Macron has hinted that Assad would stay in power for the interim until a list of potential successors appear that would be suitable to both the Assad-led Arab Socialist Ba'ath Party - in power since a March 1963 Soviet-backed military coup - and the numerous opposition groups. Macron's strategy calls on all parties to concentrate their efforts on defeating ISIS before national democratic elections can be held.
France has on several occasions demanded that Russia order an immediate halt to its military campaign against the anti-government opposition and convince Assad to step down. Both Hollande and Macron have consistently reiterated their commitment to the US-led coalition against ISIS and Assad.
Since entering the Elysee Palace in May, Macron has signalled that he intends to play a major role as an arbitrator of the Syrian conflict by striking a balance between France's position and those of Washington and Moscow. In doing so he would be borrowing elements of a major foreign policy course formulated by former President Charles de Gaulle in the 1950s-1960s.
De Gaulle, a deeply committed French nationalist and former general of the World War II-era Free French Forces was equally suspicious of Anglo-American and Soviet intentions during the Cold War, particularly at a time when France's global standing was rapidly in decline following the French Armed Forces' humiliating defeats in Indochina and Algeria, as well as the loss of key colonial possession Morocco, Tunisia and Lebanon.
The tempramental and often publicly demonstrative de Gaulle took great lengths to develop a balanced but often fraught relationship with his NATO allies and the Soviet Union, in an attempt to act as an independent player.
Macron publicly criticized NATO's handling of a French-led military operation in Libya that ousted former dictator Muammar Gaddafi in 2011, but later led to the start of the ongoing Second Libyan Civil War.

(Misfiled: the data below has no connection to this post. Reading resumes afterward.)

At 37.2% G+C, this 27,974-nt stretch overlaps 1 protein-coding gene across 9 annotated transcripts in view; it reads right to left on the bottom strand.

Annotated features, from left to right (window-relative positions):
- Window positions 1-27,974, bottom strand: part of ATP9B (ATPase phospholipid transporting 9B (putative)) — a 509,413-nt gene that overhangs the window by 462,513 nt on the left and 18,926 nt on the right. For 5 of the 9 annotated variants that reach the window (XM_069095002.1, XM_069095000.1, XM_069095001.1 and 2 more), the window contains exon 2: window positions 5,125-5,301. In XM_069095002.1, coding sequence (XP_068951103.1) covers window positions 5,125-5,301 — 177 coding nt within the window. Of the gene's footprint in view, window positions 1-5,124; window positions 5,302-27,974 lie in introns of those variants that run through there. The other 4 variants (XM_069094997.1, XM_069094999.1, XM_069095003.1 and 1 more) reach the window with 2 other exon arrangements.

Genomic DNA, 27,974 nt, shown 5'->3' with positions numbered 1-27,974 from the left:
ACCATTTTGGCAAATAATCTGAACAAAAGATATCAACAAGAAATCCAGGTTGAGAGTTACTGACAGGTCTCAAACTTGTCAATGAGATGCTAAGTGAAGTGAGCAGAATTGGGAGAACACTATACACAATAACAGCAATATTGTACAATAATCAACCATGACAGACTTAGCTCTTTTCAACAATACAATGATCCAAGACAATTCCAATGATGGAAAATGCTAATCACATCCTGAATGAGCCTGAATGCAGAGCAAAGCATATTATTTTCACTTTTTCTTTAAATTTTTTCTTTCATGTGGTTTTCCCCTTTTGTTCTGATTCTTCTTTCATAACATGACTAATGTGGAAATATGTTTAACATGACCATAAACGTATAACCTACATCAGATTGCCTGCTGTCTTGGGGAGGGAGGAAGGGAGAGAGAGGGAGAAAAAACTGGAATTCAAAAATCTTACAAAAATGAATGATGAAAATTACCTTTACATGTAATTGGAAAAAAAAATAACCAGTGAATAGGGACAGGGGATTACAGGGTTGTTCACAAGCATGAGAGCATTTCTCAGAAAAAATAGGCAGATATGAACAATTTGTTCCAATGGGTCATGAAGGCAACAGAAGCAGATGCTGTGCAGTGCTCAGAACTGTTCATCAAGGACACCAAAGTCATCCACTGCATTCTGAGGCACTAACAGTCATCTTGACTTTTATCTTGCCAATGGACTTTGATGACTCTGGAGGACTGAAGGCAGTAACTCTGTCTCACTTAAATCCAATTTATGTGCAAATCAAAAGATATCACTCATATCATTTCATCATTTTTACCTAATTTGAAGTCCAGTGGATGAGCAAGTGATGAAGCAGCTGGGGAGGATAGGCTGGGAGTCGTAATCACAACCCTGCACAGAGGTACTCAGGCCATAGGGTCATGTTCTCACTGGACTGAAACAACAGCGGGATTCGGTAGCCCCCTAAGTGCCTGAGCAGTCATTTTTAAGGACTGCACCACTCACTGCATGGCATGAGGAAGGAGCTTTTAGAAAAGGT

French interests in Syria
Since the outbreak of hostilities in Syria, France has made it clear that it intends to defend its own interests in the country. Macron wants to speed up the peace process in an effort to relieve the economic strain on France and the rest of the European Union due to the influx of Syrian refugees fleeing the civil war and ISIS.
Like many of his European counterparts, Macron will have to find a way to deal with the growing number of French nationals who have left for Syria to join various militant groups, including the Islamic State.
Though Syria is not, itself, an energy producer, the strategically located country manufactures and refines both oil and gas that is then shipped or piped to Europe. France has a vested interest in protecting its energy assets in Syria. Until the outbreak of the civil war, France bought huge quantities of oil and gas produced and refined in Syria.
French energy giant Total would welcome a peace settlement that would allow it to continue developing joint projects with Syrian oil and gas companies. France, which depends on the import of natural gas, is also interested in the implementation of a Qatari gas pipeline project to deliver natural gas from the South Pars Deposit in Iran to Syria's refineries and eastern Mediterranean ports.
The French government has long worried that the removal of Assad will create a power vacuum that would lead to a new round of violence, similar to the current situation in Libya.
Macron and his new government will likely to push for a successor to Assad that will continue in the same vein as a tough, secular leader. The main question for the next Syrian government, whoever leads it, will be whether they remain firmly in Moscow's camp or will they move away from Russia and Iran's close military and political support.